The LASERS project and the acronym stands for Language Acquisition, um, through Science Education in Rural Schools.  And it’s a national science foundation from the local systemic change project and we have seven school districts, 53 schools, um, about 1600 teachers and 30,000 students involved in the project.  And it’s been a five-year, um, journey that we’ve made together.  Um, when we started the project, um, only two of our districts had adopted a science curriculum.  Science was really not being taught in elementary schools in this region.  And, uh, the primary reason for that is that 60 percent of the students in this region are English language learners.  And the schools, um, and the district administration really, um, thought that the highest priority was developing language, developing English language proficiency and science was just something that was not really viewed as important.  And we came into the project, and when I say we, myself and Robbie Jaffey from the Life Lab Science program, and, uh, several of the local teachers and administrators, um, and we had an idea.  And the idea was that science--inquiry science was an excellent context for developing language.  And, um, that was where we started.  Um, when we started we had a theory, uh, a theory based on notions of constructivist approaches to science education and, um, ELD strategies, strategies from the bilingual education literature, um, and we brought those to the teachers and the administrators.  I remember the very first, um, year we had a--we had a--a teacher institute and, uh, we had 50 teachers come in to UCSC for the summer and--and they said, um, after the second day, ‘Where’s the binder?’  And--and we said, um, well, we don’t have a binder’  And they said, ‘No, no, no, no, no, you know, we got to have a binder.  You give us the binder it tells us how to teach science to second language learners and we take this back to our schools and then we, um, prepare all the other teachers to teach science to second language learners.’  And, uh, we said, ‘Well, we have an idea.  And the purpose of the project is for us to come together and develop that idea.’  Well, I think the--the teachers thought we were a bit, um, balmy, as we say in Yorkshire, um, but in actual fact that is what--what has happened is that we came with an idea that was based on theory and working with teachers we have elaborated that into a curriculum and into a set of teaching and learning strategies.  Um, and it’s been a wonderful marriage between the university and the school districts.  Um, one of the things, um, that we needed in order to make this model, this theory practice model work, is we needed a vehicle for that.  We needed to bring together, uh, the work of preparing the teachers, the work of staff development, um, with the work of developing the strategies in the classrooms with the work of documenting that.  And so we developed, uh, what we call the LASERS Summer School Academy.  And in the summer school academy, uh, we have about 500 ELL students who come in in the mornings from 8:00 ‘til 12:00 and they’re in a--they focus on, um, inquiry science and language development in literacy.  And the teachers are receiving, um, a lot of culture and support, um, in the mornings.  So for each two classrooms, there’s a mentor teacher and that mentor teacher, um, has been trained in peer coaching and regularly observes, um, the teacher making field notes and then they debrief.  And each of the classrooms also has a bilingual aide who is a migrant mini-course  student, uh, that is a child--a student who comes from a migrant worker family who is either in teacher training or is interested in becoming a teacher.  And those, uh, students work as workers aides, um, and so that group works together in the morning.  The university researchers and research assistants are documenting what’s going in the classroom so there’s a great deal of assessment of students and videotaping classrooms.  Those materials, um, the videotapes, uh, the assessments, samples of student work are taken and used in the afternoons for actual research groups.  So the teachers work in grade level teams and--and in the afternoon they look at videotapes, they look at samples of student work and we analyze them.  We look at what the science is going on in the classroom, what the strategies are, how language is being linked.  And--and one thing marvelous about that is, um, the--there’s, um, a process that’s--that’s being developed where teachers take over and make the presentations.   So they will take an incident from a videotape of their classroom and they will bring it to the group to discuss.  Um, and so the whole thing turned out to be this wonderful learning community in which we have preservice teachers, we have experienced teachers, we have mentor teachers,  uh, we bring in principals and superintendents, uh, for days to begin to understand the model and we have researchers and we’re all working together to figure out, um, what is going on in the classrooms and what are the most effective strategies to promote student learning in both science and language.  And--and the marvelous thing that we found is that the summer school lasts for four weeks and we have an average growth of language, um, English language development of two months over a four-week period and that is assessed by one of the most rigorous, uh, tests of academic language that there is .....  And so, um, students are learning dramatically in these classrooms and so are the teachers.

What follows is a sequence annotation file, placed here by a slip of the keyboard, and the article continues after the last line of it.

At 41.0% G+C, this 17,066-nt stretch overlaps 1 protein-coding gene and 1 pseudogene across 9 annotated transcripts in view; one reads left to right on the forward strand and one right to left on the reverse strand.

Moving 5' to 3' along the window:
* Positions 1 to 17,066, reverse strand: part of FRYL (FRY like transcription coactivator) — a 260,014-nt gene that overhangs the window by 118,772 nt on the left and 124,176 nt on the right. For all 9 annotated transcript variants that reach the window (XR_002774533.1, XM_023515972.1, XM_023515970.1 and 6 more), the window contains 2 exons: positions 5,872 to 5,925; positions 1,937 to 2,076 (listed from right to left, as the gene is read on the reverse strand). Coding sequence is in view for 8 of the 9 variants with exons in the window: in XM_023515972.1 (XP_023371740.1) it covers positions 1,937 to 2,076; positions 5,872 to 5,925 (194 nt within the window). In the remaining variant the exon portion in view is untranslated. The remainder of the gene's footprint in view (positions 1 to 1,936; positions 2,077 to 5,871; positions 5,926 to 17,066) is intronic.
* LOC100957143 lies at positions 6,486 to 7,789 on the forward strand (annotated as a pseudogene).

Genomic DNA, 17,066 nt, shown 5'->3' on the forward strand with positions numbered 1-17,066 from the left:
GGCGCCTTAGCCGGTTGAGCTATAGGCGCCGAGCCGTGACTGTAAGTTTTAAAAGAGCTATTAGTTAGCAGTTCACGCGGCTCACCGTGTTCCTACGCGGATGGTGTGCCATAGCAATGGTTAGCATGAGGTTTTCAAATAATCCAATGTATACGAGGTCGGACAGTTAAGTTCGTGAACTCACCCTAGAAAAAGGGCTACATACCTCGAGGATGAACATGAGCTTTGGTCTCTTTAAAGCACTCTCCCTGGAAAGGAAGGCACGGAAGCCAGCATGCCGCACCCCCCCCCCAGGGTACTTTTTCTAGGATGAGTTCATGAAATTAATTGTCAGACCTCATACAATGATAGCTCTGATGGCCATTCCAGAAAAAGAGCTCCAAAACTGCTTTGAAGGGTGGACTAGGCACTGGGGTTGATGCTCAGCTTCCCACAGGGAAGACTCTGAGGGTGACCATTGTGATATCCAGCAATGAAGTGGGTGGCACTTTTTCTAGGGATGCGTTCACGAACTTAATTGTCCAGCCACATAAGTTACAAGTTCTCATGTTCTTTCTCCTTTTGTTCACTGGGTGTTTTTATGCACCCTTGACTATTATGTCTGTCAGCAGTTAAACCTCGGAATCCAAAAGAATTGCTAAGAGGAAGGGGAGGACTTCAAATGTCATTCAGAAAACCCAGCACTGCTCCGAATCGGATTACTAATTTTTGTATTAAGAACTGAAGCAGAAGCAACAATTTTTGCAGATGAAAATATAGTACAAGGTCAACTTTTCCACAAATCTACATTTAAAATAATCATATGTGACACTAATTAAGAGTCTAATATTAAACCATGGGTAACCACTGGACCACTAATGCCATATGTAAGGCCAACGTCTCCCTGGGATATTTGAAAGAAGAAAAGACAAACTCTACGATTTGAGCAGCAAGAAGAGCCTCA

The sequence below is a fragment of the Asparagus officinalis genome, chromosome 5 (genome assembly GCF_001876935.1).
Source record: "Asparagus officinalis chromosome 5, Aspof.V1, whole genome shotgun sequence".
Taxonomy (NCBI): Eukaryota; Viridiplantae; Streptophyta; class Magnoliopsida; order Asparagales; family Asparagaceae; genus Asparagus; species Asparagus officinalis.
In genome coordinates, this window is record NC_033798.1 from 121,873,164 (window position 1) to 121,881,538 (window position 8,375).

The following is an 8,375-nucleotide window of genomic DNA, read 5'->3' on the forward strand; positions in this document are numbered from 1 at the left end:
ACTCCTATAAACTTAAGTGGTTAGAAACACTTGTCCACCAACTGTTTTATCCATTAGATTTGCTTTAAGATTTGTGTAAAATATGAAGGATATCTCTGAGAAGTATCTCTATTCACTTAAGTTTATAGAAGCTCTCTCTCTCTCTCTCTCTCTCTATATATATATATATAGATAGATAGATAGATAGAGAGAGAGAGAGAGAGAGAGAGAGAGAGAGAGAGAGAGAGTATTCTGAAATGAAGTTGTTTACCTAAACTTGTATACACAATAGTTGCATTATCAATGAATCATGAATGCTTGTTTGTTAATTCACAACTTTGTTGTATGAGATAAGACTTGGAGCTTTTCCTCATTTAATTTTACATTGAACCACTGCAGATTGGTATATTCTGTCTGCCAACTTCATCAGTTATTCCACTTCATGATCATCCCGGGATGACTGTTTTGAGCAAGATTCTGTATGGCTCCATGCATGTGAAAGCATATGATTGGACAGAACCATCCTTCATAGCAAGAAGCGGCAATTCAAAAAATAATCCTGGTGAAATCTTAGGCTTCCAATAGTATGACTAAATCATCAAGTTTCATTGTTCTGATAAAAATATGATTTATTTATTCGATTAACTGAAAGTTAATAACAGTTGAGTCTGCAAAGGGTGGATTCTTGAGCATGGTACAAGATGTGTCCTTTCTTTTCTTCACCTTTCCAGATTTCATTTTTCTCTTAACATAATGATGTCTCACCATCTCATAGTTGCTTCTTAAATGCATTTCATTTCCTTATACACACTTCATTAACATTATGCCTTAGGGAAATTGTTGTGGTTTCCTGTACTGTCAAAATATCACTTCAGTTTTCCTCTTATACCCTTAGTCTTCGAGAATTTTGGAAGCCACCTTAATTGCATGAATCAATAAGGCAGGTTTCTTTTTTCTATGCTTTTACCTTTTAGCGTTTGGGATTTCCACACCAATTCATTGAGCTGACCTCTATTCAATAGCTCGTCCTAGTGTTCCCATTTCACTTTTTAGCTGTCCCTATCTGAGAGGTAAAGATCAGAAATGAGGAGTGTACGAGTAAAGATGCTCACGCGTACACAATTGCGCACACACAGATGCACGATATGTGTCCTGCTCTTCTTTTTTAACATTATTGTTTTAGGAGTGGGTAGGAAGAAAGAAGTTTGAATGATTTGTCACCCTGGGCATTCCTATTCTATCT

Well, the study on alternate certification that I conducted with--with the Los Angeles Unified School District intern program.  And we spent four years, um, looking at teacher learning development in that program and comparing it to teacher learning and development in more traditional programs of teacher education.  And we found some very interesting similarities and differences. Uh, when we looked at the actual content of the curriculum of the intern program, um, it was very similar to the content in the curriculum of traditional programs and there actually was about the same amount of content.  This--this program took place over a two-year period, uh,  and included two summer schools.  And so, uh, the content, um, that the, um, teachers--the--the perspective teachers were being given was--was virtually the same as they would have been given in a additional program.  What was very, very different was the culture of the program because the--the intern program, um, the instructors were all experienced teachers themselves and administrators.  And they had a very different orientation from what I had found in university programs.  University programs, in my experience, tend to say to students, here is the model.  You know, here is the best practice.  Here’s what we know and if you learn how to do this you’re going to be able to go out and teach in any school in any district in any part of the country.  You will be prepared to be a teacher.  It’s not what the, um, instructors in the intern program were saying.  The instructors in the intern program were saying teaching is very difficult and part of the message they gave was you will fail.  There will be days when you will fail.  There will be days when, you know, things go--will not go the way you thought because teaching is very hard.  And then they would--they would give a lot of anecdotes about,  you know, when I was a young teacher, you know, the classroom one day, uh, this was a story, and all the students ran out and I couldn’t get them back in the classroom.  Or, you know, I went, uh, in--in the classroom and--and my principal was coming to observe me and I’d left all my, uh, lesson materials at home and I wasn’t prepared for the lesson.  And they would give a lot of examples of--of how things can go wrong and difficulties that will arise and--and tell the--tell the perspective teachers this is going to happen to you.  And then they would say, um, but, you will surviv and eventually, you will thrive and become a good teacher and we will support you in doing that.   It was--it was a very, very different message from what I’d heard in preservice university programs.  Um, the other thing that the instructors in the district program said was, ‘We’re preparing you to work in this district.  We’re preparing you with the curriculum, with the rules and the regulations for this district.  We--we’re preparing you the Los Angeles way.’  That’s not what, you know, uh, students in--in, um, preservice, uh, university programs hear.  They tend to hear, you know, we’re preparing you to teach anywhere, any--any part of the country.  So those were the--there was very different--very difference in the cultures of the two programs.  Um, there was also a great difference in the students that were in the programs.  So the students in the intern program tended to be older, they tended to have worked in other occupations, uh, they tended to have either lived, uh, several years in Los Angeles or grown up and gone to school in Los Angeles in an urban multi-culture environment.  In our study, the--the teachers that were in the preservice program, um, tended to be young, white women who had just graduated from university, um, in California that--it’s a one-year, uh, post-doct--post, um, post-baccalaureate program.  Um, and so in terms of their life experiences, there were huge differences.  So one of the things that we did in our study and, um, the study came out of the National Center for Research of Teachers at Michigan State University was we looked at teaching expertise and we looked at response to diverse learners.  And what was very, very dif--interesting was that we found that in many of the university programs, students developed a--a lot of, um, expertise and of--a range of teaching strategies.  Um, the teachers in the intern program did not have as wide a range of teaching strategies.  They did not have as much pedagogical expertise.  But, what was also equally interesting was that the teachers that came--the--the younger, um, Anglo teachers that came from, uh, preservice, uh, university programs often had a lot of difficulty working with diverse students.  And even though they had a lot of expertise and a wide range of strategies, uh, when it came to teaching, um, minority students, they often reverted to traditional drill and practice approaches.  The older, more mature individuals, whether they were minority or whether they were Anglo, um, in the intern program were much more comfortable with diverse students and often related back to their own experiences living, going to school and working in an urban multi-cultural environment.  So, my conclusions, uh, looking at teacher learning development in an intern and alternate route program in a university program is that, like teaching, teacher education is complex and that students learn a whole range of things, um, and not all the things they learn come from the program.  And that probably one of the most powerful influences on instruction, um, in the intern program was people’s prior life experiences and in actual fact, the influence of people’s prior life experiences were probably the most dominant influence in both programs.